There was an occasion when I was maybe 13, my mum reading a short piece I had written for my English class with Jeanette, the big blonde sheitel wearing graduate of Carmel College who was our teacher back then. (Elor – remember?); the writing was in the form of a murder-mystery.
My poor command of English at the time had led me to write that one of the characters had been ‘scared for life’ – I had intended ‘scarred’ but, without Microsoft Word or Google, the fearful version came-out.
This made my mum laugh.
Fast-forward thirty years and I think I have a handle on the meaning and spelling of the words, or, if I don’t the spell-check will soon put me right.
Scared and Scarred.
Is there more to these words than the number of ‘r’s?
Well, I felt it yesterday.
There was a situation where things were going a certain way, I was concerned about the patients and the staff and I expressed my opinion. Quite firmly I think. Removed from my usual modus operandi of sigh, head in hands and move-on.
Now. I said what I thought, and things went OK. Or, at least as far as I can tell.
But, and here is the point, I have just emerged from a scarring experience. Several years of not quite organisational bullying, but at the very least barriers and obstacles that have got in the way of my fulfilment. If anyone is interested, you can read about these in old blogs.
And so, yesterday, I was in a situation of saying ‘No – I don’t agree’ with the consequence of standing in the way of the plans of folk who felt they had things worked-out.
I said No, and I am still alive – that at least is a success (potentially Pyrrhic, but success nevertheless).
The thing is, and this is a hangover from the scarring, is the fear I felt at both my immediate actions and the period afterwards.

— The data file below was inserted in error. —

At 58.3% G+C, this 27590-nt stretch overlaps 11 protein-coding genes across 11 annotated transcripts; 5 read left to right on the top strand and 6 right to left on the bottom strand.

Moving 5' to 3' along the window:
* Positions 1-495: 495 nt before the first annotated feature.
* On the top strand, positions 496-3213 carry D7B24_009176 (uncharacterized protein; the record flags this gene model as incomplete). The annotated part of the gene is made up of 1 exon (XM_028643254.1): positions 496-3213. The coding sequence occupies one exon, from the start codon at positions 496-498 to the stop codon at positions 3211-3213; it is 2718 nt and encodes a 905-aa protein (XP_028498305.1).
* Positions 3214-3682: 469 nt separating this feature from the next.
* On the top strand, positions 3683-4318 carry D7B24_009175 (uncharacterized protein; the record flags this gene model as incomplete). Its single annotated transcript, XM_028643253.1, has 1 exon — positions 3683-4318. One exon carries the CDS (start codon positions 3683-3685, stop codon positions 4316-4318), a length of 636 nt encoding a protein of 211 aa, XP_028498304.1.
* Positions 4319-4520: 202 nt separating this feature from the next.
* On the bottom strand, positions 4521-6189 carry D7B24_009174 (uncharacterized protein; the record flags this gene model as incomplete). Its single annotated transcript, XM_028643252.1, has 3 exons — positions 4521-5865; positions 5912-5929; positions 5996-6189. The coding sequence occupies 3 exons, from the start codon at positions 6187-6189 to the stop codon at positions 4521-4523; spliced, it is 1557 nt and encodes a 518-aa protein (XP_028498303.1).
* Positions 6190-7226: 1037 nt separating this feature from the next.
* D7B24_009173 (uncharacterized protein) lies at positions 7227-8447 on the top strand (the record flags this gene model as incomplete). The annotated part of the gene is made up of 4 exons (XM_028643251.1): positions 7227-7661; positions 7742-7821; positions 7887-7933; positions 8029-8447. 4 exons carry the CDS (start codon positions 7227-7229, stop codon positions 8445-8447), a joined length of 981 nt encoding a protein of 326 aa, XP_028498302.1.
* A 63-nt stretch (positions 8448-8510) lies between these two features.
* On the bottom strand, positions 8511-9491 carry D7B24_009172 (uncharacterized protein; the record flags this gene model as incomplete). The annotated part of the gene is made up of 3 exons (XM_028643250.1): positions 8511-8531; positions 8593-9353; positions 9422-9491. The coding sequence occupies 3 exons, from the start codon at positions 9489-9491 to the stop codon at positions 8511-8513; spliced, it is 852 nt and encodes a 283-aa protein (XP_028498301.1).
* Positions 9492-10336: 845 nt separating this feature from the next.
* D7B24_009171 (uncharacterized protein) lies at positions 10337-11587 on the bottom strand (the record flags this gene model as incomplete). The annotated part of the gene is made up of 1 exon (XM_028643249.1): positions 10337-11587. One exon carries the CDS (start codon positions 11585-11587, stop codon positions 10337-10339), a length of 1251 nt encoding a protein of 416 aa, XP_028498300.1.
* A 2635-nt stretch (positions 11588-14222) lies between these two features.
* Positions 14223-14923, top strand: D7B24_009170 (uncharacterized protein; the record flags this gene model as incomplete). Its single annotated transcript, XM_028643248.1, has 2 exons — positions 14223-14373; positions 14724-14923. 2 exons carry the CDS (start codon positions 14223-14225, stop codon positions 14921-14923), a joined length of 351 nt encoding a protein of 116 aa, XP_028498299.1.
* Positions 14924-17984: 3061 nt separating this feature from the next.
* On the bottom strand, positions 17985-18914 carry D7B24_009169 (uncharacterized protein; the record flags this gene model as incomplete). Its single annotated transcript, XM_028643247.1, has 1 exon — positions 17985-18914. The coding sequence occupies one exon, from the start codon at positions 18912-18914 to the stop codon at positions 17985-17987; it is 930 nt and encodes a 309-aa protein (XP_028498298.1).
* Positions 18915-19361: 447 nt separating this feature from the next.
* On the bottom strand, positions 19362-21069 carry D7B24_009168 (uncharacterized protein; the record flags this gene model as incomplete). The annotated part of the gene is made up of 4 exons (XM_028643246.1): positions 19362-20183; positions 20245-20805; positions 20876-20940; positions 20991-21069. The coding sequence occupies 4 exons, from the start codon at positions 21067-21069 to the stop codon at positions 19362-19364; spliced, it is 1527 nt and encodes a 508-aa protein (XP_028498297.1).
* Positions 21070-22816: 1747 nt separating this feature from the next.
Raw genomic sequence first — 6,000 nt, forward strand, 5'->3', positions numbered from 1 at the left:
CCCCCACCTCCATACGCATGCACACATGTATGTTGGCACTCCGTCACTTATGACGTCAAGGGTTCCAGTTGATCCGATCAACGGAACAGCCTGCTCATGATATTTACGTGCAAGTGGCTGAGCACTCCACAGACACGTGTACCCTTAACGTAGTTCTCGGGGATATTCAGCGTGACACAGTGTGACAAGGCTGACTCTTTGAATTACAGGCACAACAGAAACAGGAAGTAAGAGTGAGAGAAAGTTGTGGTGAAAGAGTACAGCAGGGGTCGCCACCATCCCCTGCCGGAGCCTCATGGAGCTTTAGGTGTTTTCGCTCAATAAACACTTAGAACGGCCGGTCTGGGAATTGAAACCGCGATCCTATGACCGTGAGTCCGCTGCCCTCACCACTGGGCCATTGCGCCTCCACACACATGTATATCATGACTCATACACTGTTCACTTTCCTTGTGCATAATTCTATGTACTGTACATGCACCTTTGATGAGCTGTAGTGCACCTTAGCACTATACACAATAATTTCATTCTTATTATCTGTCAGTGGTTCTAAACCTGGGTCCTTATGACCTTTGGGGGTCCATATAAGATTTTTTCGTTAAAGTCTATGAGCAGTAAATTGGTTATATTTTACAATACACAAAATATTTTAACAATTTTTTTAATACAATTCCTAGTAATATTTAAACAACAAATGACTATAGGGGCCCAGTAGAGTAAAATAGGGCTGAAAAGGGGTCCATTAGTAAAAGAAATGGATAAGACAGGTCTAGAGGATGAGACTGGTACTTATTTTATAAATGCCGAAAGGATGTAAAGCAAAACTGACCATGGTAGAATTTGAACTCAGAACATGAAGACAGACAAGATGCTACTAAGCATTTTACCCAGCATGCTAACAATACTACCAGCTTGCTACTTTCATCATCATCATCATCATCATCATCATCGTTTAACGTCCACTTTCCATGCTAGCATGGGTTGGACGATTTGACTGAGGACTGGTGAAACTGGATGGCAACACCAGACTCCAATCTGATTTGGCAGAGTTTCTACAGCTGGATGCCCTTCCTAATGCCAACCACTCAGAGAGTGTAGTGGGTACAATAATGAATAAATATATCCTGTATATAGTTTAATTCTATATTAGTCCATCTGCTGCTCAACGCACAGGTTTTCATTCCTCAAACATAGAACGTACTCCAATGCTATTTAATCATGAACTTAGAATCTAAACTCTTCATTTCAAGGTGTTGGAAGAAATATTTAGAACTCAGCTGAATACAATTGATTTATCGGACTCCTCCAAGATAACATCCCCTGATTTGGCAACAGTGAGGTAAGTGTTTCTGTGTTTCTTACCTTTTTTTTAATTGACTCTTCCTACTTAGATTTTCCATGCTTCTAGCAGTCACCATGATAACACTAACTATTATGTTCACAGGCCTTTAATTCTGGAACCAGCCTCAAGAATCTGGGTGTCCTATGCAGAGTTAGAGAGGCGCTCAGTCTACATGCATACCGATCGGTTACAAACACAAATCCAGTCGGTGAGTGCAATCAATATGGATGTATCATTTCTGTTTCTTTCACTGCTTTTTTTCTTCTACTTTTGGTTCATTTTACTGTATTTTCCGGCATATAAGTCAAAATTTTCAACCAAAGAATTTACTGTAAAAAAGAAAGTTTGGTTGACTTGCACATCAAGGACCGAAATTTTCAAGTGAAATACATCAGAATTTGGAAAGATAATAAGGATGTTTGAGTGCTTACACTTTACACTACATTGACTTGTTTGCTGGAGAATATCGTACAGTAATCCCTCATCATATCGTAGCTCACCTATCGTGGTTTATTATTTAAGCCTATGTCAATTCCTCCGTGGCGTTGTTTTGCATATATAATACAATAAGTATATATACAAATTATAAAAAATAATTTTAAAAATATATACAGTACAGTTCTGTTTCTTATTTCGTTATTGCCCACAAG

You see, from previous experience, had I followed the art of expressing yourself (as Bruce told us to do), in my old life I would now be walking around, or perhaps hobbling from the return blows, covered in the kind of defensive wounds that Alice Roberts or Nikki Alexander talk about in their respective TV programmes.
The scarring left me scared.
When you examine the words in more detail (sorry folks, you can stop reading here if you aren’t in to etymology) – scarred comes from the Norse word ‘sker’ which refers to a rock or promontory – I guess, a landscape scar, like ‘bluff’ and, scared has its origins also in Old Norse, being a derivative of the ‘skjarr’ which is frighten.
So, originally two different words with distinct origins, yet, it is interesting to reflect on the commonality of meaning.
How many of us have been scarred by previous experiences? And, what of the situations where that scarring keeps us fearful, afraid or scared of future events – fire, dog, parrots, confronting The Man?
I don’t want to suggest my mistake was intentional – my being too clever for my own good; I wasn’t – I just could not spell back then. Yet, it is something to consider the next time you are afraid of acting or stepping-out; why are you scared? Is it a consequence of a past trauma? Are things really still as precarious? Are you far enough away to live free of fear?
Dedicated to mum and my memory of laughing until it hurt.